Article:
The 2017/18 ski season had not been a kind one to the state of Colorado. Driving through the Front Range and over the Continental Divide, it was easily apparent why. Snowpack was low at most resorts and skiers were starved for a powder day. Driving into Aspen in mid-March however, things were not so bleak. While it was uncommon that the city streets had little to no snow covering them, the resorts of Aspen, Aspen Highlands, Buttermilk and Snowmass were covered top to bottom, and things were only about to get better.
The views are matched only by the extensive terrain and light fluffy pow.
Our first day in Aspen saw a fresh four inches of light fluffy snow blanket the region overnight and to make things ever better, it was a bluebird day. We awoke early and took in the buffet breakfast that came with our stay at the Limelight Hotel and since it was only a few blocks from Aspen’s Silver Queen Gondola we were in no real rush. Arriving at the gondola early to await the first ride we were surprised to see no lineups, something we would have to get used to for the remainder of our visit. With a vertical of 3,267ft, 76 trails and 8 lifts, Aspen is a resort that has something for everyone and one that would take a few days to thoroughly discover. Given that our visit was brief we decided to spend only one day discovering the mountain and then make the difficult decision of which of the other three resorts to ski next. With lift tickets costing $159US, Aspen is one of the more expensive places to slide on snow but given the massive terrain and extensive modern lift system covering four ski resorts, you can really get in a lot of skiing for your dollar.
Aspen Mountain has the third longest vertical drop of the four resorts in the area, falling just behind Aspen Highland’s 3,635ft and Snowmass’s 4,406ft. While not the biggest by vertical nor number of runs Aspen Mountain does boast the highest percentage of Most Difficult Terrain, while Aspen Highlands has the most Expert Terrain overall. The Silver Queen Gondola will give you the full top-to-bottom experience and allow you to access any of the terrain on the mountain, however, skiing top to bottom non-stop is a challenge you won’t repeat often. We cruised out of the way runs off Gent’s Ridge and Ruthie’s where the pow was more plentiful and the skier traffic non existent. By midday there were still plenty of fresh lines to be had but we decided to take a much needed break and head back to the Limelight for some lunch by the pool. After lunch we continued to discover additional hidden gems and take in the views of Aspen Highlands across the Castle Creek Valley. This would be our objective for day two but not before some aprés ski time at the Ajax Tavern at the base of the Silver Queen Gondola. Here the sun warmed our faces, the drinks quenched our thirst and the people watching provided endless entertainment.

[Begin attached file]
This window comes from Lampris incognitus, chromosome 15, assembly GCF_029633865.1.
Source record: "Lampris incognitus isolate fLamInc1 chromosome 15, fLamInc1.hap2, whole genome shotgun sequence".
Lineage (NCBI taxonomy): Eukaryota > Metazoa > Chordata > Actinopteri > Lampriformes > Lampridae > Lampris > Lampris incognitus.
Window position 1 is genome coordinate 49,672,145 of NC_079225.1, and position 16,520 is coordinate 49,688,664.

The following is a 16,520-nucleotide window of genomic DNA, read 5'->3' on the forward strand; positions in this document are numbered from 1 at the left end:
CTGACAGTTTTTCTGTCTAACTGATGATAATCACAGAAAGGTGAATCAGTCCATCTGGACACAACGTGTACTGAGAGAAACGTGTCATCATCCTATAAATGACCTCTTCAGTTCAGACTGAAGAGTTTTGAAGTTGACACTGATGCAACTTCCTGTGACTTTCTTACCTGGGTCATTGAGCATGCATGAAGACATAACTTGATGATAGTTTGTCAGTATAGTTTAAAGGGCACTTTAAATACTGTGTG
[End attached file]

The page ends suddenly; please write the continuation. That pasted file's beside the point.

More Difficult: 48%
Most Difficult: 26%
Longest run: 4.83km / 3 miles
Vertical: 996m / 3,267ft
Lift: 8, including 1 gondola, 2 high-speed lifts
Season: Nov - April
Directly across Castle Creek lies Aspen Highlands, with slightly more vertical and double the trails than Aspen Mountain. To get from Aspen to Aspen Highlands there is a free city bus or the Limelight Hotel also runs a morning/afternoon shuttle as well which helps avoid parking fees at the mountain. Instead of a gondola-like Aspen Mountain, the Highlands has two high-speed quads to whisk you up the mountains entire 3,635ft vertical. To get right to the tippy-top you’ll need to take a cat and then hike the rest of the way to Highland Peak which tops out at 12,392ft. This is the access point for Highland bowl which is Aspen Highland’s claim to fame as it’s the only bowl at any of the resorts and it’s the gateway to a number of double black diamond lines, some up to 48° in pitch. If that’s not your thing then there are a long list of cruisy groomers to chose from as well. While on the upper mountain be sure to look west from Cloud Nine Chair or Alpine Bistro to catch a glimpse of Maroon Bells, it’s a 14’er after all.
While time did not permit us to get out beyond the boundaries of Aspen Mountain or Aspen Highlands I am told that the area boasts a good many ski touring options, from side country to backcountry with huts of 10th Mountain and Braun Hut Systems accessible from just a few miles out of town. Aspen has a long history of ski touring as it is one of the original places that the sport first took hold in North America. The local guiding company ‘Aspen Expeditions’ has been showing clients around the mountains since 1977, so if you need so assistance or want to play it safe then give them a call. Ski touring Aspen will have to be something to put on my “to-do list” when I return for another visit.
More Difficult: 23%
Most Difficult: 12%
Longest run: 5.63km / 3.5miles
Vertical: 1,108m / 3,635ft
Lift: 5, including 3 high-speed lifts
Season: Dec - April
With plenty of high end fashion and jewelry stores along with endless art galleries there is plenty to do by just walking the streets of Aspen. The one highlight not to be missed is the Aspen Art Museum. This is a non-collecting gallery featuring international contemporary art and the building itself is a work of art.
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